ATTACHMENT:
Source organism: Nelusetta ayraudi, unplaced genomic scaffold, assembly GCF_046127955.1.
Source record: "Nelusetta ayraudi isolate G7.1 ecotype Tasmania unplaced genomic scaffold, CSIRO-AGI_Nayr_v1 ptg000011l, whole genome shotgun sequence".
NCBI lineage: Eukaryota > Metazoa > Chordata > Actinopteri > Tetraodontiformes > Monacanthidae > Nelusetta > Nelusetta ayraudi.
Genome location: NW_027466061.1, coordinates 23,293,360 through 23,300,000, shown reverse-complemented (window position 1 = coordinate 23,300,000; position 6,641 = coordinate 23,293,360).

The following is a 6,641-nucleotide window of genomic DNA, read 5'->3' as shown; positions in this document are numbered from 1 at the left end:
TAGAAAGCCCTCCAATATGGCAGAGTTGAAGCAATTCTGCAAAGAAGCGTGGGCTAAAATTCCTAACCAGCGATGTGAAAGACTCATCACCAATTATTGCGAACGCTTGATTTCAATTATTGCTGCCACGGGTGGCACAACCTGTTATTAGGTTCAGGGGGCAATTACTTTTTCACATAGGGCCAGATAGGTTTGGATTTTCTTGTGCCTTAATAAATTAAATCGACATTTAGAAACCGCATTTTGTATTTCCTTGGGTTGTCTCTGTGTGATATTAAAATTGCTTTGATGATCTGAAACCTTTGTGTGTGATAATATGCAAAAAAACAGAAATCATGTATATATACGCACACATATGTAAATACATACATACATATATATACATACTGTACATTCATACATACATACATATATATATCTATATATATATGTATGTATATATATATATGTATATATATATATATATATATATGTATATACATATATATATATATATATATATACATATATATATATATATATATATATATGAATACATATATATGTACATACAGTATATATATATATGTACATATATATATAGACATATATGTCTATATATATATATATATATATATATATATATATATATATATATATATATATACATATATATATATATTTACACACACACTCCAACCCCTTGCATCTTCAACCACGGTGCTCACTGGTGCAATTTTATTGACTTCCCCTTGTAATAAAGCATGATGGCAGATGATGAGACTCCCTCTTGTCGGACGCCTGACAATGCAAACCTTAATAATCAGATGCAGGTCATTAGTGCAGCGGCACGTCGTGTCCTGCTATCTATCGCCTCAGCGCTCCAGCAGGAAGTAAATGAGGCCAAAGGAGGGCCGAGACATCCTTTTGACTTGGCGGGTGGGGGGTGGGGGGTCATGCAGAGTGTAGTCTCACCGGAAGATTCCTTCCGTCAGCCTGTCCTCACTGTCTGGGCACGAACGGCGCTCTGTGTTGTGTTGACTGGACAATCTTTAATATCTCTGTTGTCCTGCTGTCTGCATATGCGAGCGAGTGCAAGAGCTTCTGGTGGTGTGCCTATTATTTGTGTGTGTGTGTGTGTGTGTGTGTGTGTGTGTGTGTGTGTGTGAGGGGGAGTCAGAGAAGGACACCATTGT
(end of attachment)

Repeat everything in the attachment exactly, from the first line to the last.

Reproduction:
Source organism: Nelusetta ayraudi, unplaced genomic scaffold, assembly GCF_046127955.1.
Source record: "Nelusetta ayraudi isolate G7.1 ecotype Tasmania unplaced genomic scaffold, CSIRO-AGI_Nayr_v1 ptg000011l, whole genome shotgun sequence".
NCBI lineage: Eukaryota > Metazoa > Chordata > Actinopteri > Tetraodontiformes > Monacanthidae > Nelusetta > Nelusetta ayraudi.
Genome location: NW_027466061.1, coordinates 23,293,360 through 23,300,000, shown reverse-complemented (window position 1 = coordinate 23,300,000; position 6,641 = coordinate 23,293,360).

The following is a 6,641-nucleotide window of genomic DNA, read 5'->3' as shown; positions in this document are numbered from 1 at the left end:
TAGAAAGCCCTCCAATATGGCAGAGTTGAAGCAATTCTGCAAAGAAGCGTGGGCTAAAATTCCTAACCAGCGATGTGAAAGACTCATCACCAATTATTGCGAACGCTTGATTTCAATTATTGCTGCCACGGGTGGCACAACCTGTTATTAGGTTCAGGGGGCAATTACTTTTTCACATAGGGCCAGATAGGTTTGGATTTTCTTGTGCCTTAATAAATTAAATCGACATTTAGAAACCGCATTTTGTATTTCCTTGGGTTGTCTCTGTGTGATATTAAAATTGCTTTGATGATCTGAAACCTTTGTGTGTGATAATATGCAAAAAAACAGAAATCATGTATATATACGCACACATATGTAAATACATACATACATATATATACATACTGTACATTCATACATACATACATATATATATCTATATATATATGTATGTATATATATATATGTATATATATATATATATATATATGTATATACATATATATATATATATATATATACATATATATATATATATATATATATATGAATACATATATATGTACATACAGTATATATATATATGTACATATATATATAGACATATATGTCTATATATATATATATATATATATATATATATATATATATATATATATATATACATATATATATATATTTACACACACACTCCAACCCCTTGCATCTTCAACCACGGTGCTCACTGGTGCAATTTTATTGACTTCCCCTTGTAATAAAGCATGATGGCAGATGATGAGACTCCCTCTTGTCGGACGCCTGACAATGCAAACCTTAATAATCAGATGCAGGTCATTAGTGCAGCGGCACGTCGTGTCCTGCTATCTATCGCCTCAGCGCTCCAGCAGGAAGTAAATGAGGCCAAAGGAGGGCCGAGACATCCTTTTGACTTGGCGGGTGGGGGGTGGGGGGTCATGCAGAGTGTAGTCTCACCGGAAGATTCCTTCCGTCAGCCTGTCCTCACTGTCTGGGCACGAACGGCGCTCTGTGTTGTGTTGACTGGACAATCTTTAATATCTCTGTTGTCCTGCTGTCTGCATATGCGAGCGAGTGCAAGAGCTTCTGGTGGTGTGCCTATTATTTGTGTGTGTGTGTGTGTGTGTGTGTGTGTGTGTGTGTGTGTGTGAGGGGGAGTCAGAGAAGGACACCATTGT